Two Democratic Presidents in the past 30 years and they've both attacked the left.  Question - how often do Republican Presidents criticize "conservatives" or "conservativism"?  Not the very most extreme examples - but the fundamental ideological underpinnings?  We play the game entirely on their field - just as we do with Supreme Court nominees, where Democratic Presidents emphasize how friendly their nominees are to law enforcement and business - just as we do with foreign policy, where we emphasize militaristic responses.  Democratic Presidents express the same level of authoritarianism on civil liberties issues, start from the same "the business of America is business" premise on economic issues as does the Republican Party.

Obama, in frustration, said "this is just like the public option."

He's right.  What's astounding is he doesn't understand what that means.  Why did you vote for Obama?  Why did you, if you did (I did not) vote for Gore or Clinton?  If you are on the left, you voted for them out of specifically the understanding of political reality that Obama is saying you do not have.  Obama is saying "look, this is the best we can do - why don't you understand that?  Politics is the art of the possible."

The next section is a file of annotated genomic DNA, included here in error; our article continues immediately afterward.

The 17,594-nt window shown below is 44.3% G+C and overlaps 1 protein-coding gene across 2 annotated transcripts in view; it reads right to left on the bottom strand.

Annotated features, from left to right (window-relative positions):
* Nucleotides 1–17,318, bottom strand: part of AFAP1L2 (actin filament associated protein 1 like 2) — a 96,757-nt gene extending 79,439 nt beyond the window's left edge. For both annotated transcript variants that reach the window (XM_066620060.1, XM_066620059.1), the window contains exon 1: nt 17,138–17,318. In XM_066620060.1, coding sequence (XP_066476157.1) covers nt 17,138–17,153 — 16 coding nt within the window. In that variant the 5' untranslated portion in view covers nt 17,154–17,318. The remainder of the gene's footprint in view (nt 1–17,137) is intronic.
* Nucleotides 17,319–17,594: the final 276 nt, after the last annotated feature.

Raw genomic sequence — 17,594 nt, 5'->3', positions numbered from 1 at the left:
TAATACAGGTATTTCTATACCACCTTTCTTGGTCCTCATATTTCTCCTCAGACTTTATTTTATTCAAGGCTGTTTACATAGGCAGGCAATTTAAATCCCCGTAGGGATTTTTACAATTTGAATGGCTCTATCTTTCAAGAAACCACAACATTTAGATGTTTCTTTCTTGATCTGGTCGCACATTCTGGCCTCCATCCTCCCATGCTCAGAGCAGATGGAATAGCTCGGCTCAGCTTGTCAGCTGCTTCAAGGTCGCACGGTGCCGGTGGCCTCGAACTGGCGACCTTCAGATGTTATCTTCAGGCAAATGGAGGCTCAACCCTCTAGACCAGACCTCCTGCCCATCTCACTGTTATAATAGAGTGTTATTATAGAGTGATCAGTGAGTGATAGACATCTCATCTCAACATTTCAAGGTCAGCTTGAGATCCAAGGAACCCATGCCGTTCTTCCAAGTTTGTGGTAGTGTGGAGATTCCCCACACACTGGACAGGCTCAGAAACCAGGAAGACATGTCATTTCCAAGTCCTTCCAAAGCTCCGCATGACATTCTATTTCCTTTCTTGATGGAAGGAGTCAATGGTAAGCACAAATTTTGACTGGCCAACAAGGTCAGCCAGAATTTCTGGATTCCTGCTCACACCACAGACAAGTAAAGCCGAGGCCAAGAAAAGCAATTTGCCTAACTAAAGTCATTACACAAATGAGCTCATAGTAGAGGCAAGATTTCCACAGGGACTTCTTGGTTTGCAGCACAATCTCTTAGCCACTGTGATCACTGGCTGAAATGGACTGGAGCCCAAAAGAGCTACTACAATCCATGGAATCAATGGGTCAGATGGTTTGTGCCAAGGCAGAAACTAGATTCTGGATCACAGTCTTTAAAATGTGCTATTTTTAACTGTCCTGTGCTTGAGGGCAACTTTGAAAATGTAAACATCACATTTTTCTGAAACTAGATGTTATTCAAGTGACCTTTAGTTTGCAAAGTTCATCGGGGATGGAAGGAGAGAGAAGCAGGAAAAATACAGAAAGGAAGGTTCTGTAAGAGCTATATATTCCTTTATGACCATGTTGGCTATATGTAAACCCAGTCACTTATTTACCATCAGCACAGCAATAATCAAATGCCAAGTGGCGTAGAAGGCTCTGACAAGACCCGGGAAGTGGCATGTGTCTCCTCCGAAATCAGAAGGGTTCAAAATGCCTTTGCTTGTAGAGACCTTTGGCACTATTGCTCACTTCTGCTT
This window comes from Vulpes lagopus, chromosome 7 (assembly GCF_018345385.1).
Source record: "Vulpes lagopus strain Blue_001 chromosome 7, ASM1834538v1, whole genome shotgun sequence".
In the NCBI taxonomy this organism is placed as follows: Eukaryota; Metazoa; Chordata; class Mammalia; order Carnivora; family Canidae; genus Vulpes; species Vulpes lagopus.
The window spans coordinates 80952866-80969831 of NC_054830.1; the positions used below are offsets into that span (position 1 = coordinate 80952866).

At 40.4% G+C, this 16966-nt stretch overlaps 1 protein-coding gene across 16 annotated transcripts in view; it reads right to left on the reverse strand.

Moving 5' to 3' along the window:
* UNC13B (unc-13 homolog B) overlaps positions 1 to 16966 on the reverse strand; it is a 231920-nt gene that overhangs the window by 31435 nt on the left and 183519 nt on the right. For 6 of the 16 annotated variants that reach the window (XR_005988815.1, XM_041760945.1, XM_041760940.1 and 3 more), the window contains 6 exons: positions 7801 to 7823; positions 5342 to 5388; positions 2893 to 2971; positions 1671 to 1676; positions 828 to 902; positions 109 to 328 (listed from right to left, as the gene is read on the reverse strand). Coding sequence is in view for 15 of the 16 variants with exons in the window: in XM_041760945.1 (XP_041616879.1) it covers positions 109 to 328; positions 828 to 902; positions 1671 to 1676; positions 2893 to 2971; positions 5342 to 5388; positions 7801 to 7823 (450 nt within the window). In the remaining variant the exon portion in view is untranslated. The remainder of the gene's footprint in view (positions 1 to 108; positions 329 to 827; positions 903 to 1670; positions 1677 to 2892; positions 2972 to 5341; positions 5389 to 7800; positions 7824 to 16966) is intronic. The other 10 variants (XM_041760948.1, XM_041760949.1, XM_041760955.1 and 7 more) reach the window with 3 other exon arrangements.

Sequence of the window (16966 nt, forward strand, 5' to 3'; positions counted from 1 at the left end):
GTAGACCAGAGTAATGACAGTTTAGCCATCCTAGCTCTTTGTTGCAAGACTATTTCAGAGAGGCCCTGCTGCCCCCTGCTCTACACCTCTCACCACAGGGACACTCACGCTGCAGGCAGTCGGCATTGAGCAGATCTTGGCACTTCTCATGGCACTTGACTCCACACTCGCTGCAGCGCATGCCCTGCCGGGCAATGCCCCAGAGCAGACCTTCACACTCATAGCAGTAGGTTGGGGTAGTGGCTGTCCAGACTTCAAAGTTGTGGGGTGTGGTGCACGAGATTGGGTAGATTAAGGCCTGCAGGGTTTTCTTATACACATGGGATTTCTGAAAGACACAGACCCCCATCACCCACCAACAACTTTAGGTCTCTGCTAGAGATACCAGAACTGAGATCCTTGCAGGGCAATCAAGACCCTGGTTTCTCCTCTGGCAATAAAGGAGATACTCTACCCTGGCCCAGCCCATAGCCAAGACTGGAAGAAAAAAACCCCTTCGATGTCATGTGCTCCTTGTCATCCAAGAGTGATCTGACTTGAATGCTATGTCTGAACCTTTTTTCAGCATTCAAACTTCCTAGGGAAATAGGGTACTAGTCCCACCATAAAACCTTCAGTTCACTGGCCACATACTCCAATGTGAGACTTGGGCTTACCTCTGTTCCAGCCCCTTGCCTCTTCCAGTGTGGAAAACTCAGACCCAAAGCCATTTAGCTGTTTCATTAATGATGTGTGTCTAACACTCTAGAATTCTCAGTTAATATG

But you know that.  You didn't vote for Obama (or Gore or Clinton twice) out of a belief that this was real change - you voted for them because, to use the hostage metaphor that Obama tossed onto the Republicans this week - because the Democrats hold you hostage.  Because the Democrats, since the end of the 60s, since the end of the Great Society, have said to you "sure, you don't love us - but what's your option?"

So, we compromise (actually, I held out through the past twenty years of Democratic Presidential candidates, giving in 2008) over and over again - we can't get what we really want, so we accept what is available.  And after 30 years of governing from two conservative parties, this country is in wreckage.  All we can do is go to war and find new ways to take wealth from the middle and working class and push it upward.